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The Case For 3rd Party Software

3rd-party solutions are not going away, they’re a valid and vital part of a robust Microsoft infrastructure

If I had to classify the questions I get on a routine basis, among the first in the list would be “Why should I buy software for reason X when Microsoft has built it in free. X could be anything from firewall software for desktops through availability tools for SQL Server. It’s absolutely true that Microsoft builds a ton of great tools into their products these days, but that doesn’t mean you should rule out the need for 3rd-party solutions, and here’s why.

Let’s take the case of anti-virus as an example. Windows 7 – Microsoft’s upcoming desktop OS platform – will not have a built-in anti-virus solution. However, Morro will be released by Microsoft as a no-cost anti-malware (anti-virus, anti-spyware, etc) that will be available free of charge. So, why are other players in the Windows anti-malware area still in business? First things first, not everyone will meet the minimum requirements for Morro. As things stand, support for XP may be non-existent. That means that at least for the short term, users on older versions of the OS will need a 3rd party tool.

Next up, Morro will most likely provide adequate protection for many home users, but will be unlikely to offer the levels of customization that power users demand. Since higher levels of customization usually lead to less user-friendliness, allowing the system to be configured more and more will lead to fewer users who get it right. This leads to fewer users properly protecting themselves, and more successful attacks. To reach the broadest audience, Morro will have to be simple to use, and for a lot of people that means that it will not be flexible enough to be tweaked the way they need.

Finally, Morro is designed for the home-user market. In the corporate world, anti-malware is firmly in the hands of non-free products. ForeFront Client Security from Microsoft is not free – so even the native solution will require some budget.

Now, on the flipside, take a look at anti-malware products from Avira, Symantec, Panda and McAfee (just to name 4 of literally dozens of players). Each of them offers a basic product that will feel a bite from Morro, but they also offer a more extensive product line. They offer systems that can provide spot protection where Morro may not meet the security needs of some users. They also offer configurability that would amaze most folks, allowing experienced professionals to fine-tune the system to allow hardware and software communication that Morro will most likely block – or at least make difficult.

The theory extends from desktop solutions to server platforms as well. Exchange 2010 will ship with basic automated High Availability. Database Availability Groups will give administrators the power to have duplicate copies of databases on other Exchange servers – which would lead one to question the continued need for backup and recovery products. The problem is flexibility. While DAG solutions will no doubt handle basic availability concerns, they will be bound to the configuration options provided by the basic “right-out-of-the-box” solution set. If the organization needs to extend beyond those features, they’ll need 3rd party software to make it happen.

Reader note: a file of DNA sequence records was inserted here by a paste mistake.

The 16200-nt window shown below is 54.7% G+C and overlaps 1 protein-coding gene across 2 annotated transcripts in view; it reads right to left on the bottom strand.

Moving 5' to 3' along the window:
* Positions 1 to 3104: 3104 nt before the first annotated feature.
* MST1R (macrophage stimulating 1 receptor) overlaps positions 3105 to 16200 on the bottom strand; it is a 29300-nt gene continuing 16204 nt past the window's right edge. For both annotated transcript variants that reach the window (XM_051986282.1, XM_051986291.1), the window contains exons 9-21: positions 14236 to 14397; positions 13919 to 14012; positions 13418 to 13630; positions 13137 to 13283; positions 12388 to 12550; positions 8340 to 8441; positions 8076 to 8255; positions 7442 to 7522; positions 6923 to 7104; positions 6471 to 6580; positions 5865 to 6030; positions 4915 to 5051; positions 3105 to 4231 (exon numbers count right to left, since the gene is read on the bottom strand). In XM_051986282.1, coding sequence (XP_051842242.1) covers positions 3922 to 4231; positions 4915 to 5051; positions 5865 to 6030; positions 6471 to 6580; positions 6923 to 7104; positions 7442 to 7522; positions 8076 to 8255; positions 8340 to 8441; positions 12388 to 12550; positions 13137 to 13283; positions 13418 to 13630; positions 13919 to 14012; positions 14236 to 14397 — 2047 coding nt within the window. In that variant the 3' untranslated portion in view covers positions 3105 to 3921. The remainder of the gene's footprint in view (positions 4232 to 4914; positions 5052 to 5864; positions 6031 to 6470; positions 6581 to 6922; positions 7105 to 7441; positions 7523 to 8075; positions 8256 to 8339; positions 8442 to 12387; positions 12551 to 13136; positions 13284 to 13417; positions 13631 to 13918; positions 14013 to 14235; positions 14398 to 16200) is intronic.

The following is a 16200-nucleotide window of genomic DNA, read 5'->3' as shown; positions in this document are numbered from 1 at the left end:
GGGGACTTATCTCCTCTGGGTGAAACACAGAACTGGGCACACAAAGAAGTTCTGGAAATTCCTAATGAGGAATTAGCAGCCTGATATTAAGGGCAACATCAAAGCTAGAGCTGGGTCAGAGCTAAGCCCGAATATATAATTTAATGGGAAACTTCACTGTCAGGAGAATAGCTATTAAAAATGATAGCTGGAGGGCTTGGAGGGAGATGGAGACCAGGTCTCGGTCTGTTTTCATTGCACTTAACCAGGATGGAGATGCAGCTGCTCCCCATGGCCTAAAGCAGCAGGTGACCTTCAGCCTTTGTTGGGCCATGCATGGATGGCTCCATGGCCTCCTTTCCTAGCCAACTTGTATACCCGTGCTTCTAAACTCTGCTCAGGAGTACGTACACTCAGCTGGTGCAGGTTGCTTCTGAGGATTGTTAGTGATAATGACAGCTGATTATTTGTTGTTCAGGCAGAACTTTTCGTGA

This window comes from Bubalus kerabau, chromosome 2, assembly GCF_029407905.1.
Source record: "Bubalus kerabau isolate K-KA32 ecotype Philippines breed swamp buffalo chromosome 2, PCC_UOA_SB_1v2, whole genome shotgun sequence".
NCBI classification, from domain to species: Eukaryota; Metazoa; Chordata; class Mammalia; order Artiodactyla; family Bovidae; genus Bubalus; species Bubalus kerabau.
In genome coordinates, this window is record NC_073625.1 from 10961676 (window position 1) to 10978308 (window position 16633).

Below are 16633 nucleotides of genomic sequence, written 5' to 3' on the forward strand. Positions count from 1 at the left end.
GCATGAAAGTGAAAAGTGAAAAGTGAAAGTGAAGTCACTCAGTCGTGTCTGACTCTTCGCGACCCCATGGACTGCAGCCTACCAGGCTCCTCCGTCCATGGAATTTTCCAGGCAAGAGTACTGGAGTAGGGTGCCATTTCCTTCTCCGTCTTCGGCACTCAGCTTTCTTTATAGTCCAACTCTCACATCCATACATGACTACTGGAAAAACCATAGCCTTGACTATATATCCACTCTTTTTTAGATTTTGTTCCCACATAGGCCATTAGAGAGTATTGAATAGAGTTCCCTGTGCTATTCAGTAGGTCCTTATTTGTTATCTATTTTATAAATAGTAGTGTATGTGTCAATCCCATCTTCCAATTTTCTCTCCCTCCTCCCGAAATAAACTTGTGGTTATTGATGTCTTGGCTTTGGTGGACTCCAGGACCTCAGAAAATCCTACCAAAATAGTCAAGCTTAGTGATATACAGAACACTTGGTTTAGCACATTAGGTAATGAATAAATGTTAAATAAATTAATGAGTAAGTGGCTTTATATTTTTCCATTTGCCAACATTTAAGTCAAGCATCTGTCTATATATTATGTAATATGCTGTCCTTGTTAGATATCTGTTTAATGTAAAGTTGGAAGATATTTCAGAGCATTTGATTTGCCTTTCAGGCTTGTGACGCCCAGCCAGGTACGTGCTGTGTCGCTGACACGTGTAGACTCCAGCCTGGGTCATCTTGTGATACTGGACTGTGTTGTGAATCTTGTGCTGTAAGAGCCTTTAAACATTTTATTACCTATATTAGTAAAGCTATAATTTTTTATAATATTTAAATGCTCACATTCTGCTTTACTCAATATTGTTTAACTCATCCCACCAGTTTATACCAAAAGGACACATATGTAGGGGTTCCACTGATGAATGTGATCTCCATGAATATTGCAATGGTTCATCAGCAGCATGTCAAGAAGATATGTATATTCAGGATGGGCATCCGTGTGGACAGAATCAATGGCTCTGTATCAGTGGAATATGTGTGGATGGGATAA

There is also the question of complexity. While the DAG system is free, experienced Exchange Engineers are not. So many firms may not be able to afford the expertise required to manage the systems which come at no charge with the software. 3rd-party providers, who have spent years developing automation and wizard-based systems, can come in handy in those cases.

Finally, the built-in solutions are not designed for backup and restoration. Microsoft has been quite clear on that, and has created their own not-free solutions to provide that functionality set. For a complete solution to data protection and availability, you’re going to have to look outside of the built-in tools. For those who are looking for proof, consider that the Windows Server Backup tool in Windows Server 2008 will not back up an Exchange 2007 database at all.

To their credit, Microsoft has worked very hard to make sure that extended solutions can be found. They have created flexible platforms like Data Protection Manager and Systems Center Operations Manager that can work with 3rd-party tools to give you the complete solution you need. They’ve also created a robust and wide-reaching partnership program that lets their end-users find such 3rd-party solutions easily. While they, understandably, recommend starting off with the built-in solutions; they do not discourage additional options when they’re needed.

So, 3rd-party solutions are not going away. They’re a valid and vital part of a robust Microsoft infrastructure. Even as Microsoft brings more of these types of tools into the OS and other platforms, there will always be cases where the free tools just don’t offer what your organization needs, and therefore always a place for 3rd-party system to fill the void. That’s why Microsoft continues to offer a wide range of partnerships to 3rd-party providers, and why those providers continue to make new and better tools to augment built-in solutions.

More Stories By Mike Talon

Mike Talon is a technology professional living and working in New York City. Having worked for companies from individual consult firms through Fortune 500 organizations, he’s had the opportunity to design systems from all over the technological spectrum. This has included day-to-day systems solutions engineering through advanced Disaster Recovery and Business Continuity Planning work. Currently a Subject Matter Expert in Microsoft Exchange technologies for Double-Take Software, Mike is constantly learning to live life well in these very interesting times.